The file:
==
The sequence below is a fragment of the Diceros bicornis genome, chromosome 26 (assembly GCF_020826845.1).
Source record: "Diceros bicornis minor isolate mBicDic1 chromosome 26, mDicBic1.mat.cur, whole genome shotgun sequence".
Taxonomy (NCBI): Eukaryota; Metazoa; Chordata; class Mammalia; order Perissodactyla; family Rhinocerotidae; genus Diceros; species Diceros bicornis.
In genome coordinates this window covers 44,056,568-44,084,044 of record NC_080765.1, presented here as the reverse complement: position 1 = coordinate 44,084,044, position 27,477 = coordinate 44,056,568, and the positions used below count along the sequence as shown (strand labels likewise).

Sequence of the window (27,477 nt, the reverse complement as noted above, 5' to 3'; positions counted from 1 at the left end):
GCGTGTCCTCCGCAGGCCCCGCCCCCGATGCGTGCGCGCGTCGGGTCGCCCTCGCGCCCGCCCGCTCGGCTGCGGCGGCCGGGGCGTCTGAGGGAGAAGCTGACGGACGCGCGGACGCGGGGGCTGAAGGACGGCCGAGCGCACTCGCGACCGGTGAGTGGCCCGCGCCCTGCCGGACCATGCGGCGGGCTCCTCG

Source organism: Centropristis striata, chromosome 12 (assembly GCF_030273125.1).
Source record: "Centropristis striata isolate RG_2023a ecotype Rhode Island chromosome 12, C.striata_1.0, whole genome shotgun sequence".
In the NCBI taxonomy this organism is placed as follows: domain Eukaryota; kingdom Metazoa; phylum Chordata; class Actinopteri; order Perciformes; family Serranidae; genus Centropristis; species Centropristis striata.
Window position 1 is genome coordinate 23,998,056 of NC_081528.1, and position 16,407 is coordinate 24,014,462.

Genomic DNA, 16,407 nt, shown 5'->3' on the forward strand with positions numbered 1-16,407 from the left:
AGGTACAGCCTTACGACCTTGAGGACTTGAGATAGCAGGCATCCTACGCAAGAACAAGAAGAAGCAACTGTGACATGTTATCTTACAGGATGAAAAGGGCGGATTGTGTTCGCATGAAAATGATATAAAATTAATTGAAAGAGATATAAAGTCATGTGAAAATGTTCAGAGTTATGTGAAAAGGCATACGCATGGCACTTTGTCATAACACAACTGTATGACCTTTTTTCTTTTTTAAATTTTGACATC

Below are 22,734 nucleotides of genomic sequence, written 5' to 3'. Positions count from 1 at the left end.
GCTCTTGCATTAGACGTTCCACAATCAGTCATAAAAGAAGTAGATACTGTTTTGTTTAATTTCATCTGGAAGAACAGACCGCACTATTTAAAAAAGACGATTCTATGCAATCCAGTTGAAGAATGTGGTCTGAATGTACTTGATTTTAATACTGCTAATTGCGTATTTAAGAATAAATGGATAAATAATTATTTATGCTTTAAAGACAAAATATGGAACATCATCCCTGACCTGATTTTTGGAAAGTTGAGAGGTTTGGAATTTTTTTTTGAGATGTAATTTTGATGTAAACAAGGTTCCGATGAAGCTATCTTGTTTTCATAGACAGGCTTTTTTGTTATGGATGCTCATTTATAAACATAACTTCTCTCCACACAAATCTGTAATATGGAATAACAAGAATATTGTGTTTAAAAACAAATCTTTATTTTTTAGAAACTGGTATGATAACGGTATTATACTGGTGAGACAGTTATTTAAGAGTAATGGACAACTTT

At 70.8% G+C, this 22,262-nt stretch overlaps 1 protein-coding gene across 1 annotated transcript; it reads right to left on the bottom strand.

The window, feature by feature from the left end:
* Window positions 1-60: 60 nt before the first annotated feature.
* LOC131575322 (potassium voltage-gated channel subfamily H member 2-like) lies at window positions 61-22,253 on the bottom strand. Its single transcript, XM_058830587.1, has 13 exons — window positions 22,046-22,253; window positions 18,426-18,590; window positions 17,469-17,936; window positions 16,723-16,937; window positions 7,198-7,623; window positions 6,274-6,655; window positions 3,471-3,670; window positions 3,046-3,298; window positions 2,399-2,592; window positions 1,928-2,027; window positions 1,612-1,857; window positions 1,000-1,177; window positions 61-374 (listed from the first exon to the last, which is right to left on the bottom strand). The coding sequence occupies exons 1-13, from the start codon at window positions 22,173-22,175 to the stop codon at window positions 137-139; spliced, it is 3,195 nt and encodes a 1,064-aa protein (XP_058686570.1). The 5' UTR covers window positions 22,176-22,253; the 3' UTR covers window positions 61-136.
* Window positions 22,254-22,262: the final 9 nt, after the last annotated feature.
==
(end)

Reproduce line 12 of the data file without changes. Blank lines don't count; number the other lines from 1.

AGGTACAGCCTTACGACCTTGAGGACTTGAGATAGCAGGCATCCTACGCAAGAACAAGAAGAAGCAACTGTGACATGTTATCTTACAGGATGAAAAGGGCGGATTGTGTTCGCATGAAAATGATATAAAATTAATTGAAAGAGATATAAAGTCATGTGAAAATGTTCAGAGTTATGTGAAAAGGCATACGCATGGCACTTTGTCATAACACAACTGTATGACCTTTTTTCTTTTTTAAATTTTGACATC